Mark Taylor (cricketer) : biography
Taylor played his best cricket of the summer in the Third Test at Sydney. Last man out for 49 in a total of 116 in the first innings,Perry (1999), p. 223. he defied a pitch that had begun to seam and swing after a shower and cloud cover as Australia narrowly avoided the follow on. In the second innings, he made a bold attempt at chasing a world record target of 449 by scoring 113, but Australia played for a draw after Slater and Taylor fell following double-century stand. Australia collapsed to 7/292 before hanging on in near-darkness.Perry (1999), pp. 224–225.Piesse, pp. 48–50. In the final two Tests, he scored half-centuries as Australia won 3–1. Australia dramatically lost the Fourth Test when England led by only 154 on the final day with four wickets in hand. Aggressive lower order batting saw Australia set 328 in just over two sessions, but a heavy collapse saw Australia eight wickets down with more than hours to play. Almost two hours of resistance later, England took a 106-run win late in day.Perry (1999), pp. 229–230. However, Australia bounced back to win the Fifth Test by 329 runs, the largest margin of the series. Taylor’s partnership with Slater yielded three century opening stands at an average of 76.60 for the series and Taylor’s individual return was 471 runs at 47.10.
The southern hemisphere summer ended with a quadrangular tournament in New Zealand, where Australia won two of their three group matches to proceed to the final. Taylor scored 44 in a six-wicket triumph over New Zealand and totalled 165 runs at 41.25. His best score was 97 against the hosts in the preliminary round meant that he was still yet to post his first ODI century, five years after his debut.
Caribbean tour 1995
This victory was followed by the 1995 tour of the West Indies, where Australia had not won a Test series for 22 years.Piesse, p. 64. Australia lost the ODI series which preceded the Tests 1–4, with Taylor making 152 runs at 30.40. The difficulty of Australia’s task was increased when fast bowlers Craig McDermott and Damien Fleming went home injured at the start of the tour. Australia fielded a pace attack of Glenn McGrath, Brendon Julian and Paul Reiffel who had played only 23 Tests between them. Despite this, Australia won by ten wickets in the first Test at Barbados, with Taylor contributing a half-century.Piesse, p. 225. After the Second Test was a rained-out draw, the West Indies beat Australia inside three days on a "green" Trinidad pitch in the Third Test.Piesse, pp. 69–70. Australia regained the Frank Worrell Trophy with an innings victory in the Fourth Test at Jamaica, with Taylor taking the winning catch from the bowling of Shane Warne.Piesse, p. 73. Although he only managed 153 runs (at 25.50 average) for the series, Taylor held nine catches and his leadership was cited as a key factor in the result.Piesse, p. 75.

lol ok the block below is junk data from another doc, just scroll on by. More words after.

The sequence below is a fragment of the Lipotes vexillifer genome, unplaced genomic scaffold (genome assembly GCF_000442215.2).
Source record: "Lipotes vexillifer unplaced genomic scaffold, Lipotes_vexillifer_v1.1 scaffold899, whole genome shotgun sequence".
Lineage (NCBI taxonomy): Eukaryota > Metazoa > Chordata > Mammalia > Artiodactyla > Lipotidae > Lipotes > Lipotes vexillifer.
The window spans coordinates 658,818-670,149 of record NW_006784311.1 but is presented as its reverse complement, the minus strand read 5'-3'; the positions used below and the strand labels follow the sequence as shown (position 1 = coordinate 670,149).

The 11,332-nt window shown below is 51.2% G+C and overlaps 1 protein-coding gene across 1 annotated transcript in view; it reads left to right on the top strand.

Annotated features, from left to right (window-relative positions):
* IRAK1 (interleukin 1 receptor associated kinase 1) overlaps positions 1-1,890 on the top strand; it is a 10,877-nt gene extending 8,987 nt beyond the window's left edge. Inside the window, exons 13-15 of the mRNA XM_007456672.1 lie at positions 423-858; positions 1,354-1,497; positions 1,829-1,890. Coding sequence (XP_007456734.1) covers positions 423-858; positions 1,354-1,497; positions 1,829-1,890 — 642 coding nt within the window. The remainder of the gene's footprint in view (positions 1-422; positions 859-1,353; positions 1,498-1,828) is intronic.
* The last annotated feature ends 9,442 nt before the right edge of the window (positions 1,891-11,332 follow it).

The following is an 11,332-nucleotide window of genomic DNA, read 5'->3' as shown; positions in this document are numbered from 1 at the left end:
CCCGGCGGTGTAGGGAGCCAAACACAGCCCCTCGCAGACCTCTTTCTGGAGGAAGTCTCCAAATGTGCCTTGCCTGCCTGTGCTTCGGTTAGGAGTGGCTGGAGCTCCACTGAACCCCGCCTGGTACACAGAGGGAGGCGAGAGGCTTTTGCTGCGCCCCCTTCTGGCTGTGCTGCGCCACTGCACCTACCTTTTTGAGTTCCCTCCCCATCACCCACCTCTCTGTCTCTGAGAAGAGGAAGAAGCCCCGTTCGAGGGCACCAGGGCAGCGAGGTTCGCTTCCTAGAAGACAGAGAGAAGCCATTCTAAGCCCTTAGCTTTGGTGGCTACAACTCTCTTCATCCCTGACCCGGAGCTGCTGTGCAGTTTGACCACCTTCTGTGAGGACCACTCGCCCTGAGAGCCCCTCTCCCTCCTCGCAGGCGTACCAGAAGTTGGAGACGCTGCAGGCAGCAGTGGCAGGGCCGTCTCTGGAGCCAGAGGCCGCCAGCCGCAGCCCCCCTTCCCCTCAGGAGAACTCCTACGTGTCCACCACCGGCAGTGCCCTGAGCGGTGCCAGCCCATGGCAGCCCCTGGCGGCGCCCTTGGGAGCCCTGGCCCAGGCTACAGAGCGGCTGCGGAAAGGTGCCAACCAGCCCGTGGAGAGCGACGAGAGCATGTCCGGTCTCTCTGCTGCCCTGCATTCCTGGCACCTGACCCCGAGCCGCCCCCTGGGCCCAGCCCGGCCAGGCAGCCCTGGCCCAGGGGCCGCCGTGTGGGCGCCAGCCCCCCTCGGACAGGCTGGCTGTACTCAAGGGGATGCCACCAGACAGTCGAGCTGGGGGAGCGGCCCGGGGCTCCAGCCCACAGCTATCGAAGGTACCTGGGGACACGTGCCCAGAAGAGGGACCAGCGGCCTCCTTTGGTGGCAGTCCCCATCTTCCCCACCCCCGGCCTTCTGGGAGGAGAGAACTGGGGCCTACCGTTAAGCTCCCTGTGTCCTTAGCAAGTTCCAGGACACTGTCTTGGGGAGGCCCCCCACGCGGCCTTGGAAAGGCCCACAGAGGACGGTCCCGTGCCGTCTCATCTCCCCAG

Controversy with Sri Lanka
This was followed by a two three-Test series against Pakistan and Sri Lanka respectively in the 1995–96 Australian season.Piesse, pp. 225–226. The Pakistan series began among a media circus when Salim Malik arrived with publicity focused on the bribery allegations which had surfaced year earlier.Piesse, pp. 82–84. Australia won the First Test in Brisbane by an innings in three and a half days, with Taylor contributing 69.Piesse, pp. 84–85. In the Second Test at Bellerive Oval, Taylor scored 123 in the second innings to set up a winning total. In the Third Test in Sydney, he made 59 as Australia collapsed for 172 in the second innings and conceded the match.Piesse, pp. 86, 225. He ended the series with a healthy 338 runs at 67.60.
The subsequent Test and ODI series involving Sri Lanka were overshadowed by a series of spiteful clashes.Piesse, pp. 87–94. The Tests were won 3–0 by the Australians with heavy margins of an innings, ten wickets and 148 runs respectively.Piesse, p. 28. Taylor’s highlight being a 96 in the First Test at Perth as he compiled 159 runs at 39.75. He also made his 100th Test catch during the series.Piesse, p. 89. After accusations of ball tampering were levelled against the tourists in the First Test,Piesse, p. 87. leading spinner Muttiah Muralitharan was no-balled seven times in the Second Test, and during the ODI series, the Sri Lankans accused Taylor’s men of cheating. The season hit a low point with the Sri Lankans which saw the teams refuse to shake hands at the end of the second final of the triangular series which Australia won 2–0. The match had included physical jostling between McGrath and Sanath Jayasuriya mid pitch, with the latter accusing McGrath of making racist attacks.Piesse, p. 88. Later in the match, stump microphones showed Australian wicketkeeper Ian Healy alleging that portly Sri Lankan captain Arjuna Ranatunga was feigning injury and calling for a runner because of his lack of physical fitness.